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 July 2007
From the Editor's Desk

Energy for Changing Times

As we were compiling this issue of SN on alternative energy sources, with its emphasis on the standardization of solar panels, the International Space Station was outfitted with a partial set of new solar arrays. After earth-bound Mission Control remotely removed the panels from their storage boxes as the astronauts slept, the 35-metre panels unfurled in the manner of accordion window blinds. Like photosynthesizing leaves, the arrays rotate to follow the sun and power the station.

The photovoltaic effect — the process of converting light to electricity — was discovered by French physicist Alexandre Becquerel in 1839. Perhaps the early scientists who further developed the technology in laboratories around the world did not imagine that one day the fruit of their work would provide power for international teams of astronauts floating 350 kilometres above Earth. Nor in the earliest days of industrial standardization following Becquerel’s discovery would many have envisioned the extensive body of knowledge represented in the standards of ASTM International Committee E44 on Solar, Geothermal and Other Alternative Energy Sources.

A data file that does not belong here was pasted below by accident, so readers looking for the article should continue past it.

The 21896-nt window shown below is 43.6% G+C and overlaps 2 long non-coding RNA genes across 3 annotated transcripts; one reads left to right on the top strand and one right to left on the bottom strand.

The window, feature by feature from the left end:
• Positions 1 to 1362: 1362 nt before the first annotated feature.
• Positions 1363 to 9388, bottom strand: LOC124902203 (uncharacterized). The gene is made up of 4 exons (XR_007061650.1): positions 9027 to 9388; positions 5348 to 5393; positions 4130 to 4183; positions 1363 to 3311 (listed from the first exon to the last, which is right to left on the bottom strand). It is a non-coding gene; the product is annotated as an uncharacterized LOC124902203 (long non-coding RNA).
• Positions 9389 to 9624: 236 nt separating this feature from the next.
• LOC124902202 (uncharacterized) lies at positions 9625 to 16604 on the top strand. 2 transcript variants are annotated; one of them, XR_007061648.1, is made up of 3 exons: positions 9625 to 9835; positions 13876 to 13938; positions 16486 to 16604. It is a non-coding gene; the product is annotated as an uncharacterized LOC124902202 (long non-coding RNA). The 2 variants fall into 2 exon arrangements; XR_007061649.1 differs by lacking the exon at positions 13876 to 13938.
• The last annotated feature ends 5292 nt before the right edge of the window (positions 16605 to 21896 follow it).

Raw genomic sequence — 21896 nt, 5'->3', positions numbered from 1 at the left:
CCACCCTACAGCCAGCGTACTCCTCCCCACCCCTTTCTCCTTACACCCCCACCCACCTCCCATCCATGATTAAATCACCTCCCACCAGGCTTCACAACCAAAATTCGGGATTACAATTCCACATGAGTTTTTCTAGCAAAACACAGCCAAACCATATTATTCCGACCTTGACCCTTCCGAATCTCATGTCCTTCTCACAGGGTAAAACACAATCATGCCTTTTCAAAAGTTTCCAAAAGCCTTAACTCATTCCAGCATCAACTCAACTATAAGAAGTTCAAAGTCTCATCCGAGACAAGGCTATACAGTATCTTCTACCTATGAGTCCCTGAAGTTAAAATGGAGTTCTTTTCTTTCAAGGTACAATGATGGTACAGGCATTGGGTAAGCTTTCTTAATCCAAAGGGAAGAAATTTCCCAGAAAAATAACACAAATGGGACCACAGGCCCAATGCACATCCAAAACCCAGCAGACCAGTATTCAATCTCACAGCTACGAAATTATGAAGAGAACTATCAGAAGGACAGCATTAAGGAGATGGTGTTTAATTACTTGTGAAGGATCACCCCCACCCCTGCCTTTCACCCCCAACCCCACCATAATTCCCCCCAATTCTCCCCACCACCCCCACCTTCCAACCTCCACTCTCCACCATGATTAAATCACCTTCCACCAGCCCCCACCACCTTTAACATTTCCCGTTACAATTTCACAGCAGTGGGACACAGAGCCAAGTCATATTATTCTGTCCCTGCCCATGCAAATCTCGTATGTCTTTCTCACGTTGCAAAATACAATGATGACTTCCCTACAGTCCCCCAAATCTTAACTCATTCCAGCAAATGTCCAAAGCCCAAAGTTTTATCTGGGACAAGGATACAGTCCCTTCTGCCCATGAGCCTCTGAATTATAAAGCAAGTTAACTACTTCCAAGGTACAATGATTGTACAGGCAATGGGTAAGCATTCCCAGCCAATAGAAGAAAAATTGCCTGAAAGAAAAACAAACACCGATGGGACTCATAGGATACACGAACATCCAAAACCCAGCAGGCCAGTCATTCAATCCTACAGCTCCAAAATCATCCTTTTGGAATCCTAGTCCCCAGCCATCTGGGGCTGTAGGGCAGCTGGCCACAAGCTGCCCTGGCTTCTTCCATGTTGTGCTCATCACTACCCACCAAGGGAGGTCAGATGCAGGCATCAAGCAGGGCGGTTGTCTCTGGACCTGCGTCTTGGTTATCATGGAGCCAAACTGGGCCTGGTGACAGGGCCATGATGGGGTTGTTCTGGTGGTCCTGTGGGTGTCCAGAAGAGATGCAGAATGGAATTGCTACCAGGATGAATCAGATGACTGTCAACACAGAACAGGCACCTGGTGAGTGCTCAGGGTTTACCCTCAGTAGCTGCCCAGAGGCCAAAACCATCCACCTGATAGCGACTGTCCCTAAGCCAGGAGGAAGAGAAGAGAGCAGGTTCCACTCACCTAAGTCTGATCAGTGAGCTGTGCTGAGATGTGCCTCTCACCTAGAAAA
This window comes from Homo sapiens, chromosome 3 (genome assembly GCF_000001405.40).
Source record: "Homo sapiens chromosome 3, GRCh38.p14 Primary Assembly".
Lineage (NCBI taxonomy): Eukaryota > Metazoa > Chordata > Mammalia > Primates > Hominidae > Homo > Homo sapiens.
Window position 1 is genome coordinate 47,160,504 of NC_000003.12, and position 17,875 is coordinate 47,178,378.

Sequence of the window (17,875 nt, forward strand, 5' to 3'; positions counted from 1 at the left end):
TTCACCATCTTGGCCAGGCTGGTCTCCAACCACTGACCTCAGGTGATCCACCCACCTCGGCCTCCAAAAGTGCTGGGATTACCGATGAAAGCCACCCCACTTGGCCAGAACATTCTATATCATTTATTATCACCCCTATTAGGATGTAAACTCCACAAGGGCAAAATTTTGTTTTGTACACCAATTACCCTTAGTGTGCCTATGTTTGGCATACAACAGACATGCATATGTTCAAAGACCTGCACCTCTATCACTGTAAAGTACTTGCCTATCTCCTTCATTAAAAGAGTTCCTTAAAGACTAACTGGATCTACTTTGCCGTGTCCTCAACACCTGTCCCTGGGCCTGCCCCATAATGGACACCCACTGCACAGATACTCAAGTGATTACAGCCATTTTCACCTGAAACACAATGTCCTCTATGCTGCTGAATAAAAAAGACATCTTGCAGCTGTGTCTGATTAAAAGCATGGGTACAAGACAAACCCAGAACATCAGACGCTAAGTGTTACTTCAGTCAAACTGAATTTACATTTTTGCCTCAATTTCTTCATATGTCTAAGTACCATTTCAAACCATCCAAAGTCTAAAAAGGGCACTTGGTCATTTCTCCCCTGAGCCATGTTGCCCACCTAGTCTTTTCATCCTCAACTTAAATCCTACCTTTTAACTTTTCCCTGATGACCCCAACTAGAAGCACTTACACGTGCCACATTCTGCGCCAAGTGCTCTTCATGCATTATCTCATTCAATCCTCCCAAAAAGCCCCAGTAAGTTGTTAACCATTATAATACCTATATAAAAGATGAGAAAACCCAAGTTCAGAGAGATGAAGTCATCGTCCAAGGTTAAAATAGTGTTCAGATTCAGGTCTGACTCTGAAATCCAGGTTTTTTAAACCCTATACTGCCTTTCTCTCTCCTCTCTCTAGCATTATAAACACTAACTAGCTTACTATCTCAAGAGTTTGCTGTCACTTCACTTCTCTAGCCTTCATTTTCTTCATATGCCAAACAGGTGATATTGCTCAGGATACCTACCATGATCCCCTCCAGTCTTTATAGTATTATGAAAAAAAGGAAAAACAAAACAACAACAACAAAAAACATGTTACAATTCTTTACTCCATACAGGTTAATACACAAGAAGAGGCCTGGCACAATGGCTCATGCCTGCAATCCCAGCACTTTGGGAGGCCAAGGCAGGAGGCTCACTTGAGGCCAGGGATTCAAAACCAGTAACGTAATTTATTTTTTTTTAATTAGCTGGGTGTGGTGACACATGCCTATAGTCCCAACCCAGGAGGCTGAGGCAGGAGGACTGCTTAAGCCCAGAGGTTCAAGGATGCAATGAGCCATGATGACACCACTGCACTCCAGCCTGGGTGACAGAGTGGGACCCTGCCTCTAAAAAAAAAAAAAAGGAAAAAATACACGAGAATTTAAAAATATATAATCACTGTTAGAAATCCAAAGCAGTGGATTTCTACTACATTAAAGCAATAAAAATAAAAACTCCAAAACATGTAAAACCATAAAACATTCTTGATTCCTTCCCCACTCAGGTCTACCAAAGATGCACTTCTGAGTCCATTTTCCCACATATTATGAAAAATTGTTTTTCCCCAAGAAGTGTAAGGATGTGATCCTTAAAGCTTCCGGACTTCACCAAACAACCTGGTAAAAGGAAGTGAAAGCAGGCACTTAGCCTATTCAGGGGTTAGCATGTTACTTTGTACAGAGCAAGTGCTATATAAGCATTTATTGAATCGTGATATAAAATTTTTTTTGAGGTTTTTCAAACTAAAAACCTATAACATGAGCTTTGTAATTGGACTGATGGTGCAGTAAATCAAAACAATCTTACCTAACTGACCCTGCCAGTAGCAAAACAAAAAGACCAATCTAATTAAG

For such a small group, Committee E44’s numerous standards have big global relevance, so to speak. With under 100 members, Committee E44 maintains almost 50 standards, many of which are cited in International Electrotechnical Commission qualification tests for photovoltaics. The photovoltaic standards of Committee E44 are used around the world to measure the performance of photovoltaic devices, calibrate radiometers and more. In addition, the committee develops standards for geothermal energy, the “hot renewable” available 24 hours a day in naturally occurring hydrothermal reservoirs beneath the Earth’s surface.

The contribution of this small and productive committee to this issue of SN is impressive as well. Beginning on page 30, you will find four articles on the various E44 activities that provide needed standards for alternative energy sources. In addition to Committee E44’s contribution, see also the thorough overview of the current state of nuclear energy technology in the article beginning on page 46, contributed by Committee E10 on Nuclear Technology and Applications.

Solar energy is a natural choice for humankind’s expansion into space, but all renewable energy sources are welcome alternatives as we cope with climate change and dwindling nonrenewable resources back here on Earth. As with so many other technologies of the future, ASTM International is there, providing its standards development process to ensure technology transfer and development. //

Maryann Gorman
Editor in Chief